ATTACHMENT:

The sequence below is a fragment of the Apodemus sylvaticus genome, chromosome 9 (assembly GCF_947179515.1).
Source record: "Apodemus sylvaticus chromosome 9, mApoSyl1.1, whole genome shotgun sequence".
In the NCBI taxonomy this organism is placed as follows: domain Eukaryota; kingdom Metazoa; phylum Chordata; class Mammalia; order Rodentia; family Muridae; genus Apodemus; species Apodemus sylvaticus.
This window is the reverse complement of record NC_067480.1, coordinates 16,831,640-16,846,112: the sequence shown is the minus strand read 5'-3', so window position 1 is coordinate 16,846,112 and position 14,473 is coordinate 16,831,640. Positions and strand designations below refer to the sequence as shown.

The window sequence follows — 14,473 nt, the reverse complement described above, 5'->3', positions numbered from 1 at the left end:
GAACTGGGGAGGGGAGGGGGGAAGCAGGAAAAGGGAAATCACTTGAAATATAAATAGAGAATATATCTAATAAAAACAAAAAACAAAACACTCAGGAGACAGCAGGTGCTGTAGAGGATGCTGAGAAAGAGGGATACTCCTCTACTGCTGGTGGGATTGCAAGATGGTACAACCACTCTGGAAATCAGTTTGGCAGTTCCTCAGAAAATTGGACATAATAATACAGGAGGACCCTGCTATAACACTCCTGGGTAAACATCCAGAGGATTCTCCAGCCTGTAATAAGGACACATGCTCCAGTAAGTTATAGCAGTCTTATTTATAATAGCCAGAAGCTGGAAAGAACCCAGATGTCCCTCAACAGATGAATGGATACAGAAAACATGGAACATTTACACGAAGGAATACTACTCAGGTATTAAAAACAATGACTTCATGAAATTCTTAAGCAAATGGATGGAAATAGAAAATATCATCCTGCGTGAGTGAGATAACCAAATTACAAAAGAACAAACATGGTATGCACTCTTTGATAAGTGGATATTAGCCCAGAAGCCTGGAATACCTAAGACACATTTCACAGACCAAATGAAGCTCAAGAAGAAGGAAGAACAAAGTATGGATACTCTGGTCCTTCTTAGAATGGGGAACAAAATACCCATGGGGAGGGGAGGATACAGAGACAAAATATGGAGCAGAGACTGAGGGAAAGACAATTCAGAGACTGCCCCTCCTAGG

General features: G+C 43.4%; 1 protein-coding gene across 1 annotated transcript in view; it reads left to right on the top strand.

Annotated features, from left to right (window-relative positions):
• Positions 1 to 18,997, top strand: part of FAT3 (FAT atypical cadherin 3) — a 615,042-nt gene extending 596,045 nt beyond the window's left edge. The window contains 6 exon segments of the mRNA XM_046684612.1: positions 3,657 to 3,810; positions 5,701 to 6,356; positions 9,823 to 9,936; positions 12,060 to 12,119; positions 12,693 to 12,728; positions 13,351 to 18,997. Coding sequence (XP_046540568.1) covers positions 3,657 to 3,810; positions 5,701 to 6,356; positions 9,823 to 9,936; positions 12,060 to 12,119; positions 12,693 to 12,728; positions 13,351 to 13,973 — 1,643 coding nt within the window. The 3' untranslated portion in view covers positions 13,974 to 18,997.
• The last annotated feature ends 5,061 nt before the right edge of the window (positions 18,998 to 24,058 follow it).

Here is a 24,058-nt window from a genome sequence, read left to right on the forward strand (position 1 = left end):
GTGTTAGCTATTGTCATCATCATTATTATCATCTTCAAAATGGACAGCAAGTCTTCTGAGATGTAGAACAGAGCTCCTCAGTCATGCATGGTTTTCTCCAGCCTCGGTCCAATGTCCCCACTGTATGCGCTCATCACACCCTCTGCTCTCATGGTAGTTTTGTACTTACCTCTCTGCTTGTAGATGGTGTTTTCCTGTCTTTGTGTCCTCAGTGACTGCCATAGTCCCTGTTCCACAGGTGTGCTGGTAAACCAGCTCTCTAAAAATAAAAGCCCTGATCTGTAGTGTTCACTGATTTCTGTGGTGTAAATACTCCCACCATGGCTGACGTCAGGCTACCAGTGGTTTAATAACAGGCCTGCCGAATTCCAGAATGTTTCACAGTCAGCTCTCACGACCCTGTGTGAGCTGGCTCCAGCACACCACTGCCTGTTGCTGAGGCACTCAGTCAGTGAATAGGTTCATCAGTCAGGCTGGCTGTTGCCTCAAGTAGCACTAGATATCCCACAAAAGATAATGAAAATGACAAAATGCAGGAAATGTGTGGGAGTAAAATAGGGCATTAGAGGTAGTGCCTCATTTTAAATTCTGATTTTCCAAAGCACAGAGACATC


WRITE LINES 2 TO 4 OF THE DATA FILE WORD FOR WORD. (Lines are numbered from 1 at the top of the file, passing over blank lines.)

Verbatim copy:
Source record: "Apodemus sylvaticus chromosome 9, mApoSyl1.1, whole genome shotgun sequence".
In the NCBI taxonomy this organism is placed as follows: domain Eukaryota; kingdom Metazoa; phylum Chordata; class Mammalia; order Rodentia; family Muridae; genus Apodemus; species Apodemus sylvaticus.
This window is the reverse complement of record NC_067480.1, coordinates 16,831,640-16,846,112: the sequence shown is the minus strand read 5'-3', so window position 1 is coordinate 16,846,112 and position 14,473 is coordinate 16,831,640. Positions and strand designations below refer to the sequence as shown.